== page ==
Such was my advice a couple weeks ago to recent and not-so-recent graduates. In a world where we are constantly bombarded with noise from all directions and sources, that’s much easier said than done. It’s imperative, I believe, that we try.
Sue Monk Kidd, the author of “The Secret Life of Bees,” is best known for her fiction, but she has written some wonderful books on spirituality/religion. My favorite is “When the Heart Waits.” It’s my favorite for no other reason than for her line, “in stillness there is healing.”
Life can be overwhelming. The demands placed on us by family, work and other commitments can be too much. There are times when we just need to stop what we are doing, take deep breaths, and be still.
Speaking for myself, I find that in moments of stillness I get answers. When I go to a place of stillness I can gather myself and my thoughts; I ready myself for listening. It’s ironic, but it is in silence that I hear volumes.
While I do not attend Mass or church, I often find myself sitting alone in churches or chapels. This past Sunday evening, feeling somewhat overwhelmed by things in my life (and in my head and heart), I went to a nearby church to sit in stillness.
I plopped myself in the last row of pews and just sat. The silence was deafening. I heard absolutely no sounds or noise from outside. It was as if I was in a soundproof booth. In some respects, it was eerie. In other ways, it was soothing. I sat in stillness.
As the minutes passed by, I felt more and more at peace. The anxiety I felt earlier began to lift away. The longer I stayed seated in stillness the more it disappeared. I truly felt as if a burden was being lifted; I felt lighter and more relaxed. And all I was doing was simply sitting in stillness.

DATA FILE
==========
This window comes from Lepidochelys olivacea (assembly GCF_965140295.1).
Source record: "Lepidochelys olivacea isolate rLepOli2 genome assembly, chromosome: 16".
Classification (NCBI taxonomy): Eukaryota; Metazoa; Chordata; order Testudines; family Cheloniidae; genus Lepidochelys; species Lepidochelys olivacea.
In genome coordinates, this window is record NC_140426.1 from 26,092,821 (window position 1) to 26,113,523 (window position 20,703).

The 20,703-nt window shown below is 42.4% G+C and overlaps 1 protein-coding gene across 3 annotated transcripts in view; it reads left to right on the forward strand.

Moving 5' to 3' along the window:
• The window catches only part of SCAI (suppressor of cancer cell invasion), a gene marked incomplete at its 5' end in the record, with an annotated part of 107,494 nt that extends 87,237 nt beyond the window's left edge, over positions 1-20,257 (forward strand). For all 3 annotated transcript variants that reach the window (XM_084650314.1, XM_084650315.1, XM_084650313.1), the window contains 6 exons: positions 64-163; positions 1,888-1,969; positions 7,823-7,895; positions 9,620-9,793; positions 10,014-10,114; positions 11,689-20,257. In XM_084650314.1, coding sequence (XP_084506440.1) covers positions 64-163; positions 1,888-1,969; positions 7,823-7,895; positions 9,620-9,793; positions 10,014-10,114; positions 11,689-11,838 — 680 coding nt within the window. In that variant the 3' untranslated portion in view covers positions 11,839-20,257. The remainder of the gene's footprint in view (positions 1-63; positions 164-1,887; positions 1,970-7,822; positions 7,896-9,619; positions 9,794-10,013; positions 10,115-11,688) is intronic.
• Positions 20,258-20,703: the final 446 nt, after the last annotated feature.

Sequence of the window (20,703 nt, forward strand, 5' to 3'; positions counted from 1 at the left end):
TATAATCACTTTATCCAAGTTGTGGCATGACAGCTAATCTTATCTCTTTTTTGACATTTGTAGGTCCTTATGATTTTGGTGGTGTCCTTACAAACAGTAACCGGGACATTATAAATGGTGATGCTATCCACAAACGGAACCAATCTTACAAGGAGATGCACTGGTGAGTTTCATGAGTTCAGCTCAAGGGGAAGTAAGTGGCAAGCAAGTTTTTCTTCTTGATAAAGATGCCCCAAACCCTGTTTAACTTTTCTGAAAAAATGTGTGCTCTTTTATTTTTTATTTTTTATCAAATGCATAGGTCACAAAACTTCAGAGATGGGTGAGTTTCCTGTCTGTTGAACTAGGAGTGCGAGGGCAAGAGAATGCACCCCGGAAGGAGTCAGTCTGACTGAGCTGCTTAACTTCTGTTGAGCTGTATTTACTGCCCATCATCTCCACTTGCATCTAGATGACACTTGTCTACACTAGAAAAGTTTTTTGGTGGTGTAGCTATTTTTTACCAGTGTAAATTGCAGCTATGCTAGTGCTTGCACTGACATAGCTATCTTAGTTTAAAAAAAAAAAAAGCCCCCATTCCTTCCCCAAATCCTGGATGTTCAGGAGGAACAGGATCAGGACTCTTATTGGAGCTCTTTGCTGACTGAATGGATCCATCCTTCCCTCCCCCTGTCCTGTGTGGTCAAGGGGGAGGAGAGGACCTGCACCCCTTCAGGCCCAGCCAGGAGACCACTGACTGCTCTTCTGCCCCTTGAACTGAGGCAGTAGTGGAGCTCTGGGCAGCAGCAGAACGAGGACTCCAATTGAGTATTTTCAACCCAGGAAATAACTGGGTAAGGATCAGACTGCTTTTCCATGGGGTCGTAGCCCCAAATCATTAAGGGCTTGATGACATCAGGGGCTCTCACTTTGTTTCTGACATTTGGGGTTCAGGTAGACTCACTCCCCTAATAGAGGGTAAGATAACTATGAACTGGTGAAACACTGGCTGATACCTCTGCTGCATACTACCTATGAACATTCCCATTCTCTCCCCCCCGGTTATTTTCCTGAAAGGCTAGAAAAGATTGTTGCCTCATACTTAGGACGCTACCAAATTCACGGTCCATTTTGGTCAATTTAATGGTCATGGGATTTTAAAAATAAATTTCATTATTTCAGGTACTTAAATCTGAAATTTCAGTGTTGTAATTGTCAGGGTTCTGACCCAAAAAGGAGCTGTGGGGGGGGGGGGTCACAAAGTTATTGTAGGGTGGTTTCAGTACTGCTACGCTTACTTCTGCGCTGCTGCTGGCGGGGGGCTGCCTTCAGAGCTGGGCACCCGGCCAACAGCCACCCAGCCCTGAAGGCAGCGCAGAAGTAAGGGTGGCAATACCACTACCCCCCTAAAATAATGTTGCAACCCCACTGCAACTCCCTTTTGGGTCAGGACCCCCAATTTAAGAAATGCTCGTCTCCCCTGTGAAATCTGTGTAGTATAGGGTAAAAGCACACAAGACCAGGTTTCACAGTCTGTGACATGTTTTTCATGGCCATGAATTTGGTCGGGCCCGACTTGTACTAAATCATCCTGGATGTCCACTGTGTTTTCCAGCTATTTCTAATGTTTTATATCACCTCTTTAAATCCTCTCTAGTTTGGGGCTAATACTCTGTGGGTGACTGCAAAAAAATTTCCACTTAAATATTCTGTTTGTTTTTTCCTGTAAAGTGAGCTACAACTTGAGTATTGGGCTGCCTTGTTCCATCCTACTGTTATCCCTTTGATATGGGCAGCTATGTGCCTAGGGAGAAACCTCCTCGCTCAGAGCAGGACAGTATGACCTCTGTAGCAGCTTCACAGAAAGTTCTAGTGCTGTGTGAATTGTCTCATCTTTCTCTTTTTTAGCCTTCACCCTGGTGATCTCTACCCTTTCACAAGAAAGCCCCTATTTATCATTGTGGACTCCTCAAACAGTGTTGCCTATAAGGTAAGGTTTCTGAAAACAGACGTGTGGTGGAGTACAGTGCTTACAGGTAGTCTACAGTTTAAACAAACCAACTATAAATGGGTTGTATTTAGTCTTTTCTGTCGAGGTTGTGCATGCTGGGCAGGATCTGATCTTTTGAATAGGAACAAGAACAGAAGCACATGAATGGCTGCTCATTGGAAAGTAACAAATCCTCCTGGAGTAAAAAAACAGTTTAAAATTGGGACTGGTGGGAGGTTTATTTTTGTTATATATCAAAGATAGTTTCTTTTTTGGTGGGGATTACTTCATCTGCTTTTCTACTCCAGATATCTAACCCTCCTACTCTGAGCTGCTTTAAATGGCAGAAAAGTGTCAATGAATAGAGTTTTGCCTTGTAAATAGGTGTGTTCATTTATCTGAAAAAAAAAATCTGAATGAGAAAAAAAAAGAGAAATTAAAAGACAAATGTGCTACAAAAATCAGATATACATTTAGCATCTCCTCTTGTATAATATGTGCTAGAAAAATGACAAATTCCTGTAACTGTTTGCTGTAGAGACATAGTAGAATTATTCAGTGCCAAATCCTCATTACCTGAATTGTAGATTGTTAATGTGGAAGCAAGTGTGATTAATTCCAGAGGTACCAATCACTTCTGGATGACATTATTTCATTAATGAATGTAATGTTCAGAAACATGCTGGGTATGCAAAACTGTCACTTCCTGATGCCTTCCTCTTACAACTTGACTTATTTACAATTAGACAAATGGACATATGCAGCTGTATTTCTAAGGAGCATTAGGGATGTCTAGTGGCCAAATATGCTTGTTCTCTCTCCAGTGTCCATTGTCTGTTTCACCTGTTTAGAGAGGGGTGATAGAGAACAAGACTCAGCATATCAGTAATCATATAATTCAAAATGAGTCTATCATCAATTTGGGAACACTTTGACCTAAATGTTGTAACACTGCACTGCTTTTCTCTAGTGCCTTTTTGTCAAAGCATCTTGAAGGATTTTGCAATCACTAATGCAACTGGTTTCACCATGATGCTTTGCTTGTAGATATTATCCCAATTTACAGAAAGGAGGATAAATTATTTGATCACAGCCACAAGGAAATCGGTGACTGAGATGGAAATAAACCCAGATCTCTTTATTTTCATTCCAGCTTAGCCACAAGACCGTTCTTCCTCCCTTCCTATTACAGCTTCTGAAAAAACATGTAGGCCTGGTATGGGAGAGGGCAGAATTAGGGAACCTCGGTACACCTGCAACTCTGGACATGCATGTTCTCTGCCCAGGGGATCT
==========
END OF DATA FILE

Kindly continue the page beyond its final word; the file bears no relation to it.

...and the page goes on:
One doesn’t always have to be sitting in stillness to benefit from it. I also enjoy it during early morning and late evening walks with my dog. I especially enjoy it if the setting is a park that affords a clear view of a sunrise or a sunset. One can also walk in stillness, as well as stand in stillness.
It will surely strike some of you as odd, but I especially enjoy the solitude and stillness of a cemetery. Growing up, we had a cemetery in our back yard. It never bothered me or creeped me out. It was always just there; no big deal.
I recall walks I made through that cemetery and others with my Grandpa Worman. I learned lots about the people who were buried there. It was a history lesson of sorts. I enjoyed those walks, and I enjoy the ones I still take. I have never felt uncomfortable or ill at ease in a cemetery.
Several years ago I took a 31/2-month road trip with my dog. I can’t begin to tell you the number of cemeteries we walked through during that time. Some were along two-lane highways or paved country roads. Others were in the middle of nowhere!
But they all had one thing in common. All of them possessed a tranquility and a solemnity that moved me. If you have ever been to Arlington National Cemetery than you know what I mean. The stillness speaks volumes.
I have logged many miles behind the wheel over the past 30 years or so. And I always make a conscious effort to spend some of that time driving in silence. No radio. No stereo. Just silence. I remember some years ago going three full days without turning on the radio or the stereo. There was no need to do so. The stillness of the Wyoming and Montana landscape spoke to me.
There are many ways to enjoy stillness. There are many places where we can find it, if we make the effort to do so. Speaking from my own experience, it is well worth doing. Sue Monk Kidd writes that “stillness can be the prayer that transforms us.” I agree.
Be transformed. Enjoy stillness.